To examine the effects of a 1-hr nighttime nap, and the associated sleep inertia, on the error-monitoring functions during extended wakefulness using the 2 event-related potential components thought to reflect error detection and emotional or motivational evaluation of the error, i.e., the error-related negativity/error-negativity (ERN/Ne) and error-positivity (Pe), respectively.
Participants awakened at 07:00 the morning of the experimental day, and performed a stimulus-response compatibility (arrow-orientation) task at 21:00, 02:00, and 03:00.
A cognitive task with EEG data recording was performed in a laboratory setting.
Twenty young adults (mean age 21.3 ± 1.0 yr, 14 males) participated.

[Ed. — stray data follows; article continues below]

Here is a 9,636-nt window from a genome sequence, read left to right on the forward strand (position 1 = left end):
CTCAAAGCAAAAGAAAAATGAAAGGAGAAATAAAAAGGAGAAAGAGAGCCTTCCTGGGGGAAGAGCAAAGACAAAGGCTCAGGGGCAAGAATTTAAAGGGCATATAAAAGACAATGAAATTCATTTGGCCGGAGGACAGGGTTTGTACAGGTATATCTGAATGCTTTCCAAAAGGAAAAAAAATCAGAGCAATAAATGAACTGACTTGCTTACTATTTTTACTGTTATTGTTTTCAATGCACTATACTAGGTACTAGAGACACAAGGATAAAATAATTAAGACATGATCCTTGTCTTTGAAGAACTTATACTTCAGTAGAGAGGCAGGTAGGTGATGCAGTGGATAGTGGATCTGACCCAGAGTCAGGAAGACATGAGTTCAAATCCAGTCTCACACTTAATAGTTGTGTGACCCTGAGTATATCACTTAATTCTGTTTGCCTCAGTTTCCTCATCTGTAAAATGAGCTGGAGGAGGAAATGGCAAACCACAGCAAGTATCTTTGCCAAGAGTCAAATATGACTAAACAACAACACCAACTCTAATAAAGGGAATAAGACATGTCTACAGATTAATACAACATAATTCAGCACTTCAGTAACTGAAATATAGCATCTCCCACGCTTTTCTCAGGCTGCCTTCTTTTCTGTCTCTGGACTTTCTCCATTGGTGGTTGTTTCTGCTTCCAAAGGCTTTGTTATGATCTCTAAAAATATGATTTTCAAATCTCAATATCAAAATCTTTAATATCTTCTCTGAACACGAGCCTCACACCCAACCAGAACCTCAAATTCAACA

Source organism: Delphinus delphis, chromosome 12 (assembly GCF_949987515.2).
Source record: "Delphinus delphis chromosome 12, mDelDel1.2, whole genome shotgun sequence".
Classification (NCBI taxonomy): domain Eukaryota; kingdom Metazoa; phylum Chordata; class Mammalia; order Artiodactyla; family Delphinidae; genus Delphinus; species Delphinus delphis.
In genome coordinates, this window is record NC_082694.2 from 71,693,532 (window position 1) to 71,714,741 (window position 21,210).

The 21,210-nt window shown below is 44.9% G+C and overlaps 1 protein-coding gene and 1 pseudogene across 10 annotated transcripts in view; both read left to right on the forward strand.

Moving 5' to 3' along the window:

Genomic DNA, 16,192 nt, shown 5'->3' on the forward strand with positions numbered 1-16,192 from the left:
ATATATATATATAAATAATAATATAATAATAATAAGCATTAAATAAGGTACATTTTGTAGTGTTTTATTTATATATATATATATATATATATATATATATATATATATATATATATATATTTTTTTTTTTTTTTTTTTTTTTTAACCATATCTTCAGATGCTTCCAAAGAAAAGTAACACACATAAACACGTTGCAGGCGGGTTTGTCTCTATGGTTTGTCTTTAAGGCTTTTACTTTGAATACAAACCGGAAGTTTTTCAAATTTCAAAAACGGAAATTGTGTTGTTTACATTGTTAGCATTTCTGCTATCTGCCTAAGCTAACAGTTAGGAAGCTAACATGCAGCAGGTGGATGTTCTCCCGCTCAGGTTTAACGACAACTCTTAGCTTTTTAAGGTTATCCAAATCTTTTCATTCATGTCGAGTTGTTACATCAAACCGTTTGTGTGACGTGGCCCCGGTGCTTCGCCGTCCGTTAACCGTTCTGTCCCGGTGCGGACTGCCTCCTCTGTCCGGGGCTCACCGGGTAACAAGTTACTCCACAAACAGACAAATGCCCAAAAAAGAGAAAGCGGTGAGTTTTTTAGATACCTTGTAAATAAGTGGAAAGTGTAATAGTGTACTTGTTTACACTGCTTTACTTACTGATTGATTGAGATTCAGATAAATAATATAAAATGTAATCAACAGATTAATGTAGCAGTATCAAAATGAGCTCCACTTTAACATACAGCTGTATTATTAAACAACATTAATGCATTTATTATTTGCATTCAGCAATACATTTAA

Half of the participants took a 1-hr nap, and the others had a 1-hr awake-rest period from 01:00-02:00.
Measurements and Results:
Behavioral performance and amplitude of the Pe declined after midnight (i.e., 02:00 and 03:00) compared with the 21:00 task period in both groups. During the task period starting at 03:00, the participants in the awake-rest condition reported less alertness and showed fewer correct responses than those who napped. However, there were no effects of a nap on the amplitude of the ERN/Ne or Pe.
Our results suggest that a 1-hr nap can alleviate the decline in subjective alertness and response accuracy during nighttime; however, error-monitoring functions, especially emotional or motivational evaluation of the error, might remain impaired by extended wakefulness even after the nap. This phenomenon could imply that night-shift workers experiencing extended wakefulness should not overestimate the positive effects of a nighttime 1-hr nap during extended wakefulness.
Asaoka S; Fukuda K; Murphy TI; Abe T; Inoue Y. The effects of a nighttime nap on the error-monitoring functions during extended wakefulness. SLEEP 2012;35(6):871-878.